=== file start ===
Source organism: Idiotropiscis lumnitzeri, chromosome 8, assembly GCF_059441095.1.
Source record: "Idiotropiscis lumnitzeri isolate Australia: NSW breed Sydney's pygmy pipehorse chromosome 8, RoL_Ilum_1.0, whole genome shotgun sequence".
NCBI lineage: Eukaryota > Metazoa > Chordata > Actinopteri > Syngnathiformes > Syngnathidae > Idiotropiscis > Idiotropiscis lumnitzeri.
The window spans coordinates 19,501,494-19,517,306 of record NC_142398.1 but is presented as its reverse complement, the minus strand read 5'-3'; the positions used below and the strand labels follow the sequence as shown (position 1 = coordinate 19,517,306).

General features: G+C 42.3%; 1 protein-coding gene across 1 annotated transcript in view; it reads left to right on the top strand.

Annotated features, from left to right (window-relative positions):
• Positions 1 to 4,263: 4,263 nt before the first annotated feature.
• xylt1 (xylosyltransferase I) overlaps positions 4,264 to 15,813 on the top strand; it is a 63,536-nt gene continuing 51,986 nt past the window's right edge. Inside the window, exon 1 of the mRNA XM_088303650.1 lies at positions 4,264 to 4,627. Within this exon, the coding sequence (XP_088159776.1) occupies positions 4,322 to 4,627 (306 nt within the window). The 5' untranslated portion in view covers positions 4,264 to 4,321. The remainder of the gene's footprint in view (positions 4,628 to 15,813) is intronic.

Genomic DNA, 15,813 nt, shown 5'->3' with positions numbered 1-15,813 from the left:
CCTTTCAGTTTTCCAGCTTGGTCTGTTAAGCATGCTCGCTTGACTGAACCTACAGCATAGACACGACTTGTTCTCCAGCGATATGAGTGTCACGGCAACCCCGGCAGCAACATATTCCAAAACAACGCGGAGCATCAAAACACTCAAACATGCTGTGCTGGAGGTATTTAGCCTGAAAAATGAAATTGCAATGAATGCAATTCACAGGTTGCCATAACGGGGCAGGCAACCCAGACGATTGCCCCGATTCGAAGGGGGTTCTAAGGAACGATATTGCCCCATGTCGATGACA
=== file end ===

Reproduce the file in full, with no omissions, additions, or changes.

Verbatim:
Source organism: Idiotropiscis lumnitzeri, chromosome 8, assembly GCF_059441095.1.
Source record: "Idiotropiscis lumnitzeri isolate Australia: NSW breed Sydney's pygmy pipehorse chromosome 8, RoL_Ilum_1.0, whole genome shotgun sequence".
NCBI lineage: Eukaryota > Metazoa > Chordata > Actinopteri > Syngnathiformes > Syngnathidae > Idiotropiscis > Idiotropiscis lumnitzeri.
The window spans coordinates 19,501,494-19,517,306 of record NC_142398.1 but is presented as its reverse complement, the minus strand read 5'-3'; the positions used below and the strand labels follow the sequence as shown (position 1 = coordinate 19,517,306).

General features: G+C 42.3%; 1 protein-coding gene across 1 annotated transcript in view; it reads left to right on the top strand.

Annotated features, from left to right (window-relative positions):
• Positions 1 to 4,263: 4,263 nt before the first annotated feature.
• xylt1 (xylosyltransferase I) overlaps positions 4,264 to 15,813 on the top strand; it is a 63,536-nt gene continuing 51,986 nt past the window's right edge. Inside the window, exon 1 of the mRNA XM_088303650.1 lies at positions 4,264 to 4,627. Within this exon, the coding sequence (XP_088159776.1) occupies positions 4,322 to 4,627 (306 nt within the window). The 5' untranslated portion in view covers positions 4,264 to 4,321. The remainder of the gene's footprint in view (positions 4,628 to 15,813) is intronic.

Genomic DNA, 15,813 nt, shown 5'->3' with positions numbered 1-15,813 from the left:
CCTTTCAGTTTTCCAGCTTGGTCTGTTAAGCATGCTCGCTTGACTGAACCTACAGCATAGACACGACTTGTTCTCCAGCGATATGAGTGTCACGGCAACCCCGGCAGCAACATATTCCAAAACAACGCGGAGCATCAAAACACTCAAACATGCTGTGCTGGAGGTATTTAGCCTGAAAAATGAAATTGCAATGAATGCAATTCACAGGTTGCCATAACGGGGCAGGCAACCCAGACGATTGCCCCGATTCGAAGGGGGTTCTAAGGAACGATATTGCCCCATGTCGATGACA